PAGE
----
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I mean to state this proposition very carefully.

Whatever stereotypes may run wild in the world, it ought not to be controversial to assert that Jews are, as a people, held as remarkable for intellectual achievements (and, perhaps, that their mothers will be delighted to catalogue these for you). This is reflected in a number of statistics, for example that Jews are much more likely than members of many other ethnic or religious groups to graduate from college, and therefrom to enter professions requiring attainment of advanced academic degrees. Making up around two percent of the world's population, in the last century Jews have, often in the face of significant discrimination, come to represent a ridiculously disproportionate number of Nobel Prize winners and other science-oriented prize and honour winners in numerous fields, of US Senators, Cabinet members, judges up to and including Supreme Court Justices, astronauts, inventors, leaders of industry, and multimillionaires and billionaires generally. Names like Einstein, Spinoza, Spielberg, Disraeli, Oppenheimer, Pasternak, Bloomberg, Asimov, all of these light up the leading edges of their fields. And Jews are at the same time, again statistically, less likely to be alcoholics, spouse abusers, violent criminals, or indeed convicted felons of any stripe. And Jews are as well, without question a spiritual people, boasting an equally strong retinue of theologians, philosophers, and religious leaders who examine the questions of the ephemeral and the eternal in impassioned depth.

Being neither Christian nor Jew myself, I find it unbiasedly plausible to assert, then, that the 'average Jew' is holistically the intellectual superior of the 'average Christian,' and that the most intelligent Christians at any level of observance are, at the least, no smarter than the most intelligent Jews of the equivalent level of observance. Further, it is equally supportable that the faithful Jew is at least as honest a seeker after truth, and at least as certain of the belief which resides in his heart, as the believer of Christianity or any other faith. And yet, the Jew unhesitatingly rejects the single most fundamental precept of the Christian's faith. This is not like the atheist's rejection of the very notion of divinity, for the Jew believes in God and even in a personal God, one having a relationship with man, one having communicated with man and having characteristics which are most peculiar for a Universe-creating deity such as jealousy, demanding worship, and expressing concern with when and where humans engage in activities with their genital parts. But, finds even the most honest spiritual seeker amongst the Jews, the Christian account of the claimedly special divinity of Jesus of Nazareth is simply untrue.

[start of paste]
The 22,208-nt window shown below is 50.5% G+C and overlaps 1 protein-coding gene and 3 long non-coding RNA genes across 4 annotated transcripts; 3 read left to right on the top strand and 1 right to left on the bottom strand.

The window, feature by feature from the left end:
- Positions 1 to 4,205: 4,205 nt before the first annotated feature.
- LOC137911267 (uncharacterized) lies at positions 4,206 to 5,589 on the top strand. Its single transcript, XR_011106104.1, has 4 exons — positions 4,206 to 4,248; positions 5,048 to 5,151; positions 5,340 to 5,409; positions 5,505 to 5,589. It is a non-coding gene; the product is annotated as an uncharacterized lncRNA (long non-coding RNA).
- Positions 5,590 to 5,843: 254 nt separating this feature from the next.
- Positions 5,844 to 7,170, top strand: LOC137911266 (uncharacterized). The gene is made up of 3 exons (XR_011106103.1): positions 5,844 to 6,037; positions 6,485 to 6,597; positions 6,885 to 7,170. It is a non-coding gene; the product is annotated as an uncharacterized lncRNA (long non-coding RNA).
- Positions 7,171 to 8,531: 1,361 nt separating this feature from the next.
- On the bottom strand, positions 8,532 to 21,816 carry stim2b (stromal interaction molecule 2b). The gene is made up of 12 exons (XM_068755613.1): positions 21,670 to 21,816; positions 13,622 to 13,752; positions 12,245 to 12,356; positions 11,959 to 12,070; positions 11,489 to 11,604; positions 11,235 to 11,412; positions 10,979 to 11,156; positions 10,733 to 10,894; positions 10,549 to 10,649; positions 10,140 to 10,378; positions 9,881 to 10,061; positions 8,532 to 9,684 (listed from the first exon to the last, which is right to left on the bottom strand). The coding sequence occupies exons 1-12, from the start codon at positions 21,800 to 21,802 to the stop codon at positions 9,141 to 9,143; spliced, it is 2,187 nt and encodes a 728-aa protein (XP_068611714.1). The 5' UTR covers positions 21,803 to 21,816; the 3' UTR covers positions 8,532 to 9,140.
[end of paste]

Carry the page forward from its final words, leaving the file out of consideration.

And even those Jews who openly respect much of the teachings of Jesus believe that Jesus was no more than a street preacher -- not, in any special sense, a "son of God," nor a savior, nor resurrected from death. The Jews have always greatly venerated their prophets, men like Moses and Elijah and Maimonides -- but Jesus is rarely, if ever, counted as a prophet at all, not even amongst the minor prophets, barely even amongst the non-prophetic great teachers of men. Even Muslims give greater credence than do Jews to the proposition that Jesus was in some sense 'holy' (though Muslim theology teaches that Jesus was saved from the cross by substitution of a doppelganger). And even those very few Jews who do count Jesus as a prophet, and some few amongst them who do count Jesus as a miracle worker, as a man resurrected from death -- even they shrug at the supposition that Jesus was a prophecy-fulfilling savior, a divine being, contending instead that such is as it is with God's chosen, with Moses and Isaac and Abraham and Joseph. Miracles happen; those who serve as their vessels are but men, no more and no less.

Naturally, a question resolves from this. For, if we confess (as we must if we are fair) that the Jews are a spiritually attuned peoples, earnest and genuine seekers of divine wisdom, who are at the least on average book-smarter than the average rest-of-us and equally equipped with whatever tools enable any of us to discern true faiths from false, and if the Jews in their wisdom have through the ages considered and rejected the Christian account of a Christ -- even in the face of centuries of ridicule, torture, murder, and numerous frighteningly effective attempts at genocide from which they might have spared themselves by changing their beliefs -- then we must in good conscience ask: what is it that the Jews might know that the Christians don't? For, it seems, if so intelligent and spiritual a people were apprised of a new belief, and honest spiritual and intellectual discourse were able to support such belief, than those people, in their intellect and in their enlightenment, would wholly flock to this new belief, and so there would be none of them left at all for whom a reasonably discernible truth was rejected.

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